Tuesday, June 2, 2015
the sixties: american folds her wings
1966-1968 would be the time of the big fold for me, as well as for the nation. I would get married and buy a car, and the nation would have rioting against the democrats who had started the decade so hopefully. The seventies would begin with a republican president and national guard troops shooting students.
Marriage just seemed what one did when one was a naive kid from a small southern baptist (you may read Southern Baptist if you wish) town. My mother and my bridg's mother sort of arranged it. Kathy was smart, beautiful, came from a good family: what could go wrong? I had considered going to New York and The New School, but the unacknowledged fear within me told me that in New York I would become too much of what I really was to suppress my cognitive dissonance. While at Louisville, compliments of the CIA, I met a lovely Creole/Cajun/Mulatto boy whom I visited in Chicago, and I decided the second city might be a safe harbor for me. Future bride started college in Ohio, but after a year we were married and living on the south side of Chicago.
It was crazy. I remember the moment I saw our luggage lying together on our honeymoon bed and thinking 'what have I done?'. I had serious crushes on at least two boys in Chicago, but was convinced that the love of a good woman would cure me. Pretension was very popular. My mother-in-law had told the Jonesboro Evening Sun that we had honeymooned on the 'Trans-Canada Express'. We had driven my mother's Mustang to Little Rock for one night at the SamPick. The Johnson administration kept telling us we were winning freedom in Vietnam.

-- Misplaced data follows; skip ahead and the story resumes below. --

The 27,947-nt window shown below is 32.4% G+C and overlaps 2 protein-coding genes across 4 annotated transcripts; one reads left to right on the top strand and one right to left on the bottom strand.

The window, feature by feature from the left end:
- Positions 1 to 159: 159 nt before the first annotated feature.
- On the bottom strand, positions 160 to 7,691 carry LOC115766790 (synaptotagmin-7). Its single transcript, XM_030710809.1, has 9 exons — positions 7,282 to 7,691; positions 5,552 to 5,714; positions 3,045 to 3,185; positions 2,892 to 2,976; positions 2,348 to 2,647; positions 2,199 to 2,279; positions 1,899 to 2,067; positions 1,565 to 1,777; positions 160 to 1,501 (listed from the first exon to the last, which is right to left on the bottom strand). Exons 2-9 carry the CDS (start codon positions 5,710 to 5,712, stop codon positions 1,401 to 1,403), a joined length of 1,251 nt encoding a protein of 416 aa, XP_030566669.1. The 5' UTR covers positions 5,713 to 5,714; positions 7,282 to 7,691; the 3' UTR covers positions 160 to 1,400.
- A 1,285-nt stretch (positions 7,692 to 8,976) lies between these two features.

At Roosevelt University I tried to apply Marshall McLuhan's ideas to understanding history, studied art, and could have learned much more than I did if I had not been spending so much time being a family man. By the end of the 1968 semester, I still had not finished my big writings assignments for my BA--the Roosevelt history department was rather demanding--and my major professor suggested I might finish at Simon Fraser in Vancouver, which was then so new there was no moss on its brutal concrete. For the trip to Vancouver, my mother bought us a Volvo 144 as a wedding present, and off I (we) went to Canada. From the quiet seclusion of my prof's Arthur Erikson house on Burrard Inlet, we watched as America elected Richard Nixon.
I was sure the quiet seclusion of Vancouver, with tall firs disappearing in the mist, with 'Hey, Jude' playing magically every time I crossed the Lionsgate Bridge, with a new bride and a new car and a new apartment, would give me some sort of respite from my confusion. But one afternoon I opened the door to look into the bluest eyes I had every seen, and the turmoil returned. If my inner Vietnam war had subsided, now I found myself in Cambodia.